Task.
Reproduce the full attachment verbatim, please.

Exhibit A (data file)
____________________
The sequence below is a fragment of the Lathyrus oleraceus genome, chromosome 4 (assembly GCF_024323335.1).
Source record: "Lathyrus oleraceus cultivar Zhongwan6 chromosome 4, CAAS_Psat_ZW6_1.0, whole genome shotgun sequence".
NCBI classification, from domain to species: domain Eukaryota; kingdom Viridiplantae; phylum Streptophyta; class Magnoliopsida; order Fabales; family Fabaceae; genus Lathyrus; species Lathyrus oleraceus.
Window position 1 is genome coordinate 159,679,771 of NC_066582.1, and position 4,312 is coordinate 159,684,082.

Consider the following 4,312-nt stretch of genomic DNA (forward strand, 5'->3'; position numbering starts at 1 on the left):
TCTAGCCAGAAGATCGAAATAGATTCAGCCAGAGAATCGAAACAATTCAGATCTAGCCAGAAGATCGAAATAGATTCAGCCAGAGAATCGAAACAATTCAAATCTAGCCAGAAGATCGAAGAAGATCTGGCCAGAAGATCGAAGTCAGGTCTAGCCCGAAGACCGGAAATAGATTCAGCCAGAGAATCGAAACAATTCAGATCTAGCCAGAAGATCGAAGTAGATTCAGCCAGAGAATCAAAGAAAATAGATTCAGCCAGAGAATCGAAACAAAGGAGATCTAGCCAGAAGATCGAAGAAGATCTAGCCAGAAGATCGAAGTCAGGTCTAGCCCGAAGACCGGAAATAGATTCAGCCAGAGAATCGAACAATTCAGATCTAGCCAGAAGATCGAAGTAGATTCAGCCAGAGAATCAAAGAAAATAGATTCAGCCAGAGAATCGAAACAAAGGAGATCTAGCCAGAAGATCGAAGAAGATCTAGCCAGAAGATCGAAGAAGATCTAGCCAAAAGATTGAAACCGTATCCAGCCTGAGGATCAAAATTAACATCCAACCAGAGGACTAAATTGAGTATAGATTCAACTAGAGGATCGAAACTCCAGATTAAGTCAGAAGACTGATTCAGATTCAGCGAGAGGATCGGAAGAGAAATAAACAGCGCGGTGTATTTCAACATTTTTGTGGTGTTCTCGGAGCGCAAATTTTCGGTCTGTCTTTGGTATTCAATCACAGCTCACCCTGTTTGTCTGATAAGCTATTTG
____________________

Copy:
The sequence below is a fragment of the Lathyrus oleraceus genome, chromosome 4 (assembly GCF_024323335.1).
Source record: "Lathyrus oleraceus cultivar Zhongwan6 chromosome 4, CAAS_Psat_ZW6_1.0, whole genome shotgun sequence".
NCBI classification, from domain to species: domain Eukaryota; kingdom Viridiplantae; phylum Streptophyta; class Magnoliopsida; order Fabales; family Fabaceae; genus Lathyrus; species Lathyrus oleraceus.
Window position 1 is genome coordinate 159,679,771 of NC_066582.1, and position 4,312 is coordinate 159,684,082.

Consider the following 4,312-nt stretch of genomic DNA (forward strand, 5'->3'; position numbering starts at 1 on the left):
TCTAGCCAGAAGATCGAAATAGATTCAGCCAGAGAATCGAAACAATTCAGATCTAGCCAGAAGATCGAAATAGATTCAGCCAGAGAATCGAAACAATTCAAATCTAGCCAGAAGATCGAAGAAGATCTGGCCAGAAGATCGAAGTCAGGTCTAGCCCGAAGACCGGAAATAGATTCAGCCAGAGAATCGAAACAATTCAGATCTAGCCAGAAGATCGAAGTAGATTCAGCCAGAGAATCAAAGAAAATAGATTCAGCCAGAGAATCGAAACAAAGGAGATCTAGCCAGAAGATCGAAGAAGATCTAGCCAGAAGATCGAAGTCAGGTCTAGCCCGAAGACCGGAAATAGATTCAGCCAGAGAATCGAACAATTCAGATCTAGCCAGAAGATCGAAGTAGATTCAGCCAGAGAATCAAAGAAAATAGATTCAGCCAGAGAATCGAAACAAAGGAGATCTAGCCAGAAGATCGAAGAAGATCTAGCCAGAAGATCGAAGAAGATCTAGCCAAAAGATTGAAACCGTATCCAGCCTGAGGATCAAAATTAACATCCAACCAGAGGACTAAATTGAGTATAGATTCAACTAGAGGATCGAAACTCCAGATTAAGTCAGAAGACTGATTCAGATTCAGCGAGAGGATCGGAAGAGAAATAAACAGCGCGGTGTATTTCAACATTTTTGTGGTGTTCTCGGAGCGCAAATTTTCGGTCTGTCTTTGGTATTCAATCACAGCTCACCCTGTTTGTCTGATAAGCTATTTG